When it comes to Alabama’s offense, maybe the single most important statistic for you to remember is this: Alabama is 42-1 under McCarron when they run for at least 125 yards. They are 4-5 when they don’t. Case in point? Stop T.J. Yeldon, and his two understudies (that’s a loose term) Kenyan Drake and Derrick Henry (who together have 10 touchdowns this season) and you have a chance. And while we’re on the running backs, it’s important to note Alabama’s depth at the position. Spots one, two and three belong to two sophomores and a freshman, but this week it was freshman Derrick Henry who practiced in the second string position ahead of sophomore Kenyan Drake… talk about fierce competition.
Alabama is the favorite to win this game, but that can be a dangerous expectation to carry into a bowl game where season records matter no more. And just like AP Writer Brett Huston said, “Its hard to say just how focused Alabama will be after it’s BCS Championship hopes slipped away in agonizing fashion.”
Even though they would like to move on from that image of Chris Davis’s Auburn jersey running more than 100 yards toward unthinkable upset, Alabama has had a month for that scene to replay in their minds.
Now comes the most important thing they do as players, or perhaps even as people. They have to use that painful memory to work on becoming better. And lucky for them they have one more shot to make sure winning is the last thing some of them do as Alabama athletes.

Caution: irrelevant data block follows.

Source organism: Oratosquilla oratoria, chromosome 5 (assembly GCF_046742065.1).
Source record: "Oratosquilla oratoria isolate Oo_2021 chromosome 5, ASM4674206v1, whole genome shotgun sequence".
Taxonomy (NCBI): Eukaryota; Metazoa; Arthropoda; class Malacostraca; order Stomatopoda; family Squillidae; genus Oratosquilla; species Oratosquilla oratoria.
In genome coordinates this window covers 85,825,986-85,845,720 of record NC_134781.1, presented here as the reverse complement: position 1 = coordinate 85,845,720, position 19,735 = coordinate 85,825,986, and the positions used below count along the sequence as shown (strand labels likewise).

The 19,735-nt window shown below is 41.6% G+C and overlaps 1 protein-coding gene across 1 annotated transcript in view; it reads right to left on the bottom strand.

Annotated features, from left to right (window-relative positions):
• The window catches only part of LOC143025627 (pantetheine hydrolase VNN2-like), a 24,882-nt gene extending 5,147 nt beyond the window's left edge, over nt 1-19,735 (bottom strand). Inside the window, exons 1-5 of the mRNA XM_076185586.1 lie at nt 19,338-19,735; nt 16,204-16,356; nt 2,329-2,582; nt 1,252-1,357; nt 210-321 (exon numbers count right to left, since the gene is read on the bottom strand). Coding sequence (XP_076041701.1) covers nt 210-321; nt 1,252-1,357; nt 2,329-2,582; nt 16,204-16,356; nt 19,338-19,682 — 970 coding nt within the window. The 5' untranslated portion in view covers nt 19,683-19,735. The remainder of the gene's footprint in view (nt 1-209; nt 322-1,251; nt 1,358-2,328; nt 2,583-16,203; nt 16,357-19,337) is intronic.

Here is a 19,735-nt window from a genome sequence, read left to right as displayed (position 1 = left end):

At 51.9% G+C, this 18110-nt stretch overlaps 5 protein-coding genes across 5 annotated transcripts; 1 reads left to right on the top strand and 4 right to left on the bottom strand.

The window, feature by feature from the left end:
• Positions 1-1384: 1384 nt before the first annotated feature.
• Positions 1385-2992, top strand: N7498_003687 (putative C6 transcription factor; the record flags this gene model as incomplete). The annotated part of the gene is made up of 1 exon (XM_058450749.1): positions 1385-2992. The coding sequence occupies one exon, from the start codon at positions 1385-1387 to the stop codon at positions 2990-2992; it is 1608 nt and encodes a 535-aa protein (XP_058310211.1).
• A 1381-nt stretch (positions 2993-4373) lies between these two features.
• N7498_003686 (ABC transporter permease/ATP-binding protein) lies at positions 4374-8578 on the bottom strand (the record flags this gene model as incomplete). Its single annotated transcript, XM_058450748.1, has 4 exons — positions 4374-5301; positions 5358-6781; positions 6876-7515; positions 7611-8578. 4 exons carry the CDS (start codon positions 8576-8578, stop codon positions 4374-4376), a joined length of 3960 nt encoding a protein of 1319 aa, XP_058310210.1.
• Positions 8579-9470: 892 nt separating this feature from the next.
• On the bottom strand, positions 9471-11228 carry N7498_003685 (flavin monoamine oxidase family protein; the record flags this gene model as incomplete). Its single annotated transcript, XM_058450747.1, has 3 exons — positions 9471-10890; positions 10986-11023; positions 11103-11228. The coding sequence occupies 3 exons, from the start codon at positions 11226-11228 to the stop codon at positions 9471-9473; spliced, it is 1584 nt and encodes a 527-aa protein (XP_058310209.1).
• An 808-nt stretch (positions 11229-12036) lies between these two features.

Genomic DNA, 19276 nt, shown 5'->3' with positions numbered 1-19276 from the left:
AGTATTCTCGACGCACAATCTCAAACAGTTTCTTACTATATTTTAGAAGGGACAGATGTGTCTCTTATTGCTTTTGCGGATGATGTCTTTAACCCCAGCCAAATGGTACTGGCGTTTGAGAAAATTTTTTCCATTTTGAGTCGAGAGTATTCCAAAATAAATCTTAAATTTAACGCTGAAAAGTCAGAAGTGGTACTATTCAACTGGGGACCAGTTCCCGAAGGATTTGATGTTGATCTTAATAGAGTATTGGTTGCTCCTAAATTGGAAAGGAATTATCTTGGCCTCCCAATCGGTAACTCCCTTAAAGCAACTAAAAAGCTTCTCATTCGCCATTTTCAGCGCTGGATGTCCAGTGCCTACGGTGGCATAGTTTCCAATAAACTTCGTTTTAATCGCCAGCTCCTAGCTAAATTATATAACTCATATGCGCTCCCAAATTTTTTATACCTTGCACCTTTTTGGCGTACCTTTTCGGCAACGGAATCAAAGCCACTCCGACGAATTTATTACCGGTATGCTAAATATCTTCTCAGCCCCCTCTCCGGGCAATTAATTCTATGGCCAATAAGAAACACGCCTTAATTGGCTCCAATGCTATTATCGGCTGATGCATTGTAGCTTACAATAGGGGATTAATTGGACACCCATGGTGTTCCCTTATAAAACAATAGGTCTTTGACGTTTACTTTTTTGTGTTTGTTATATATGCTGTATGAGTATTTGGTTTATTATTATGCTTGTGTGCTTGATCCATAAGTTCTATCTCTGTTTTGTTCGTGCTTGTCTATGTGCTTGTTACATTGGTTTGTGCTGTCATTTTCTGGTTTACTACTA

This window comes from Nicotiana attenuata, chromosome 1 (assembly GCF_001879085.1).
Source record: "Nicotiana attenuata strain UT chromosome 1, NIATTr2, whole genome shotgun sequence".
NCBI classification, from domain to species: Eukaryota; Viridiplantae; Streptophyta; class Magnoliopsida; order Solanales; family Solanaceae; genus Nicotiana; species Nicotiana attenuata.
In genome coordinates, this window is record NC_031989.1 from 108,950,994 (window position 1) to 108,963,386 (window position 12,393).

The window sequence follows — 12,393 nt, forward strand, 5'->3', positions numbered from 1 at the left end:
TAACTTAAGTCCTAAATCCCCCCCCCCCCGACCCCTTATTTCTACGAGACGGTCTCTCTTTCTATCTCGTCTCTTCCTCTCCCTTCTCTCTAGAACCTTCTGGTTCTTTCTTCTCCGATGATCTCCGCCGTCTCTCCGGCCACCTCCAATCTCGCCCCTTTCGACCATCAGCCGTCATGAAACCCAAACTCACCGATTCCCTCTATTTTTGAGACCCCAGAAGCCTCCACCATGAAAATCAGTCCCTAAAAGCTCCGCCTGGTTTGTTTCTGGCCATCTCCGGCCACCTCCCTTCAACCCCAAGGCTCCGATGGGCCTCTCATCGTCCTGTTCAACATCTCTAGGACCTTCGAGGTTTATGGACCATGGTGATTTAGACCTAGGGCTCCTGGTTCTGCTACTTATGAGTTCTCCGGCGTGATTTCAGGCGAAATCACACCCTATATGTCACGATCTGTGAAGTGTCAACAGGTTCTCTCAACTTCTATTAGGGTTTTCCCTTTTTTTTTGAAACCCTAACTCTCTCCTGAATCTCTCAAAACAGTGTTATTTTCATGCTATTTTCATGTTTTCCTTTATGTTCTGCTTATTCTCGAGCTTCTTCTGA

“The important thing about a bowl game is all about mindset,” said Saban. “How your team resets their mindset is really important to how a team’s going to prepare. How they’re gonna focus, how they’re gonna play in a game.”
Alabama is not the dark horse, but something tells me they have the mindset of one now.
“To me sometimes if you’re an underdog you have a little bit more to prove,” said Saban. “That mindset is a little better maybe than a team that doesn’t have the right motivation going into a game.”
Perhaps it was the wrong mindset that cost Alabama in the first place.
“I think one of our players said it best,” Saban said Wednesday. ‘Our victories is what defeated us.’
“When you win sometimes you lose focus on the things that are important to being successful. The process of things that you do to pay attention to detail, play with discipline, do the little things correctly- all the sudden don’t seem as important and you don’t practice as well… and it starts to show up in your play.”
As he has preached since he first came to the Capstone, Nick Saban believes responding to adversity creates champions. And champions aren’t always the ones that hold the Crystal Trophy, but are instead ones who seize opportunity despite that. It’s not the cheesy moral at the end of a Disney movie- it’s a truth that sweetly shows why there’s a lot to be learned in the ups and downs of wins and losses.
“I think sometimes when you have a disappointment you’re a little more ready to respond, to get back to doing the things that you need to do to be successful,” Saban proclaimed, searching the room of reporters calmly with his eyes. “I think that’s the challenge for our players, and that’s why this is an important game for us,” he said right to the cameras where he knew his players were listening.
“We’re fired up about playing Oklahoma,” defensive end Jeoffrey Pagan said when asked about their opponent.
“Its not for a National Championship or anything, but we’re going into it like it is.”